What do you think of when it comes to the topic of gaming on a phone? For many of us that means casual gaming, occasionally getting into 3D titles, flashy graphics, and online competition.
A growing number of people are starting to have a different definition of mobile gaming. In fact, the last few years have given way to a whole new segment of hardware: phones designed around gaming.
These types of phones are often cutting-edge hardware, feature extra buttons, and custom software settings. They usually have incredibly high refresh rates for the screens, massive batteries, and even cooling systems.
Miami-based smartphone maker Blu largely plays in the entry-level and mid-range phone sandbox, occasionally stepping out to produce a flagship-like model.
Blu’s latest handset is the G90 Pro, which it touts as its first “gaming phone”. Available immediately, it’s a $250 handset that launches with an introductory discount. As it does with many of its other models, Blu has knocked $50 off the phone for a limited time. That’s right, just $200.
What is the Blu G90 Pro?
I’ll get right to the point. The more time I spent with the G90 Pro the less I thought about it as a gaming phone. That’s largely, but not entirely, because I am not the target gamer.
Looking at the device from a hardware standpoint, the phone resembles other Blu models in its portfolio. It’s sleek, shiny, and sophisticated looking, but there’s nothing on the surface that signals a gaming-centric experience.
Offered in “Purple Haze”, the G90 Pro is a modern looking device that has the appearance of a more expensive handset. And just like everything else in its roster, it’s unlocked and compatible with GSM carriers. In other words, T-Mobile, AT&T, and any of their respective brands can support the phone.
As to where the G90 Pro fits in line with its other models, we’ll want to back up a bit. See, there’s an entry-level G9 which launched last summer with a price tag of around $180. A few months later Blu offered up the G9 Pro, a beefier and sexier take that topped out at $250.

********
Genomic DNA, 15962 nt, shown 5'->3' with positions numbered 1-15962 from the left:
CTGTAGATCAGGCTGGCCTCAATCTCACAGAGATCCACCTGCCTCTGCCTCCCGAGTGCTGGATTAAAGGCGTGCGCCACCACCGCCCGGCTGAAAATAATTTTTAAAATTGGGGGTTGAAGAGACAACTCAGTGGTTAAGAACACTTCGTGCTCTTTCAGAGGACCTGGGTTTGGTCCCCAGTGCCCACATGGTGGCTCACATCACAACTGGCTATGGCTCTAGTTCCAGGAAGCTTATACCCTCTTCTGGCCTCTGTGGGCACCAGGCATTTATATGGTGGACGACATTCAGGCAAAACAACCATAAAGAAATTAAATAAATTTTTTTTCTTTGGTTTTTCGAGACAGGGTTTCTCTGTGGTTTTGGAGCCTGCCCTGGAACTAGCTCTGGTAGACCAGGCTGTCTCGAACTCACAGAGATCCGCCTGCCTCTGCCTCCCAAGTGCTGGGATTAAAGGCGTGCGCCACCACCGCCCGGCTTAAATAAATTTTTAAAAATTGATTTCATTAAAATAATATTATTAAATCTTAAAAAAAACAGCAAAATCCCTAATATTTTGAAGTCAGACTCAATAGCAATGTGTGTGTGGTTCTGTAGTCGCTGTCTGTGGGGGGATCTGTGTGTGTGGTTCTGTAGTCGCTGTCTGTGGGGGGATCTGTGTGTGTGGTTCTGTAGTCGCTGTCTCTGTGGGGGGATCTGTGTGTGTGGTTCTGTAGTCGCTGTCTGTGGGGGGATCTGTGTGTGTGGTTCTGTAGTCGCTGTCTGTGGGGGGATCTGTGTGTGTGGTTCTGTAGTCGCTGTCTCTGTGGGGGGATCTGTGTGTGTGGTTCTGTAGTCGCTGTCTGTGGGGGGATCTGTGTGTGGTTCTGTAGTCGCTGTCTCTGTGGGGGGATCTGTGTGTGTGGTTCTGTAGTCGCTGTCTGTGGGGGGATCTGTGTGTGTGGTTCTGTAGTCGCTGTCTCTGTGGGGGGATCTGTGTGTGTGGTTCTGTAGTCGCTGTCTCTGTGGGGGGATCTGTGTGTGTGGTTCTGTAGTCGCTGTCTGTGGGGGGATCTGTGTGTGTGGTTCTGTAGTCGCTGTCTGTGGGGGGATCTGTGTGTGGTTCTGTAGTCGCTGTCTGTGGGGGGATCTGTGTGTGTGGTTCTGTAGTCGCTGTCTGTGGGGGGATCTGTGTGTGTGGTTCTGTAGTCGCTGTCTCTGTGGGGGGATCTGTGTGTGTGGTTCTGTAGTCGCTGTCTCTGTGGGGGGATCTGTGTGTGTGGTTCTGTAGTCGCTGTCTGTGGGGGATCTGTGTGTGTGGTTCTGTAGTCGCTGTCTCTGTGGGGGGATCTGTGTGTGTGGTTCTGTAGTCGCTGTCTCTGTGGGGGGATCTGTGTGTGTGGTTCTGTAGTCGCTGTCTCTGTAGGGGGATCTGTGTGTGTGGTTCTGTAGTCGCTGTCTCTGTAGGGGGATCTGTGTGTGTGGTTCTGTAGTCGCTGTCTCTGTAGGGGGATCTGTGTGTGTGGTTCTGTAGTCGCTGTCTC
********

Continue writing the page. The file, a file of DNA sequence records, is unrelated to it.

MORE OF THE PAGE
For 2020 it seems to be following a similar path; the G90 ($150) arrived in June with a refreshed entry-level experience. And that brings us to today with the arrival of the G90 Pro.
If you view the phone through the same lens as last year, the G90 Pro makes sense. It’s easy to understand what it represents and where it fits. But, we have to apply a different lens: gaming.
Design and Hardware
Let’s take a look at the hardware and overall design of the Blu G90 Pro. There’s quite a bit packed into this phone, especially for the price.
Powered by a stock version of Android 10, the handset has a generous 6.5-inch (1080 x 2340) display and quad-core camera setup.
Down the spine of the phone is the camera array which is comprised of an 8-megapixel wide-angle (118-degree) camera, 48-megapixel main camera, and 2-megapixel depth sensor. Just to the side are the flash and a 2-megapixel macro camera.
A quad-core processor is paired with 4GB RAM with storage capacity at 128GB. A microSD expansion card slot allows for another 128GB of media, files, music, and data.
The 5,100mAh battery is larger than what’s found in most of today’s phones, even at the upper tier. Topping off the power source is done via USB type-C 18W quick charging and /or 10W wireless charging.
Rounding out specifications we have Bluetooth 4.1, a rear fingerprint sensor, facial recognition, and a 3.5mm headphone jack.
Design-wise, the G90 Pro has your standard layout with power and volume buttons located on the right edge. The left side is where you’ll find the microSD/SIM card slot. The bottom has the USB Type-C port, speaker, and headphone jack.
The phone is heavy and slippery, to be sure. We can thank the large screen and batteries for that. As beautiful as the purple is, it likes to attract fingerprints and smudges.